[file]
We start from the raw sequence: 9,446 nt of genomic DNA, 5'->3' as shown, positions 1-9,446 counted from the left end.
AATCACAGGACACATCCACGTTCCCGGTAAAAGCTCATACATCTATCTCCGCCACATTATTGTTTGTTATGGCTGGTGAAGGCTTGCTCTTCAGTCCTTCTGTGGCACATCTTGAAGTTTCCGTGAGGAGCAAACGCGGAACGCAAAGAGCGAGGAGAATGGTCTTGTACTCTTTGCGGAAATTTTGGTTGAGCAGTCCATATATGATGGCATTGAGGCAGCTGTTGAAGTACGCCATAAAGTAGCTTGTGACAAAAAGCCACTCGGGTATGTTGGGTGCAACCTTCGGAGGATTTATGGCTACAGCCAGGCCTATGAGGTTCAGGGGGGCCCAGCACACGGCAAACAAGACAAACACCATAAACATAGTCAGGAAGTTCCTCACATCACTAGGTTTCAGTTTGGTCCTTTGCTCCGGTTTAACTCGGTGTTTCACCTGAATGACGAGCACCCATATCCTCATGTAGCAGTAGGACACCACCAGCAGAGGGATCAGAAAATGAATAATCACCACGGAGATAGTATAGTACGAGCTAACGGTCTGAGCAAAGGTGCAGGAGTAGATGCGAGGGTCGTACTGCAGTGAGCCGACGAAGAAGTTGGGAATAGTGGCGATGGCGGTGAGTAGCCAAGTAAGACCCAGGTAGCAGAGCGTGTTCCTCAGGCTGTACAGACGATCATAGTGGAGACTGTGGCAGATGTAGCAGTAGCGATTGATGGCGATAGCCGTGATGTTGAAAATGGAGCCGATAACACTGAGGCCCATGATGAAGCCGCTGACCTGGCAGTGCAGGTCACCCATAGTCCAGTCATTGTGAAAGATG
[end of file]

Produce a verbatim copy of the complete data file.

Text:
We start from the raw sequence: 9,446 nt of genomic DNA, 5'->3' as shown, positions 1-9,446 counted from the left end.
AATCACAGGACACATCCACGTTCCCGGTAAAAGCTCATACATCTATCTCCGCCACATTATTGTTTGTTATGGCTGGTGAAGGCTTGCTCTTCAGTCCTTCTGTGGCACATCTTGAAGTTTCCGTGAGGAGCAAACGCGGAACGCAAAGAGCGAGGAGAATGGTCTTGTACTCTTTGCGGAAATTTTGGTTGAGCAGTCCATATATGATGGCATTGAGGCAGCTGTTGAAGTACGCCATAAAGTAGCTTGTGACAAAAAGCCACTCGGGTATGTTGGGTGCAACCTTCGGAGGATTTATGGCTACAGCCAGGCCTATGAGGTTCAGGGGGGCCCAGCACACGGCAAACAAGACAAACACCATAAACATAGTCAGGAAGTTCCTCACATCACTAGGTTTCAGTTTGGTCCTTTGCTCCGGTTTAACTCGGTGTTTCACCTGAATGACGAGCACCCATATCCTCATGTAGCAGTAGGACACCACCAGCAGAGGGATCAGAAAATGAATAATCACCACGGAGATAGTATAGTACGAGCTAACGGTCTGAGCAAAGGTGCAGGAGTAGATGCGAGGGTCGTACTGCAGTGAGCCGACGAAGAAGTTGGGAATAGTGGCGATGGCGGTGAGTAGCCAAGTAAGACCCAGGTAGCAGAGCGTGTTCCTCAGGCTGTACAGACGATCATAGTGGAGACTGTGGCAGATGTAGCAGTAGCGATTGATGGCGATAGCCGTGATGTTGAAAATGGAGCCGATAACACTGAGGCCCATGATGAAGCCGCTGACCTGGCAGTGCAGGTCACCCATAGTCCAGTCATTGTGAAAGATG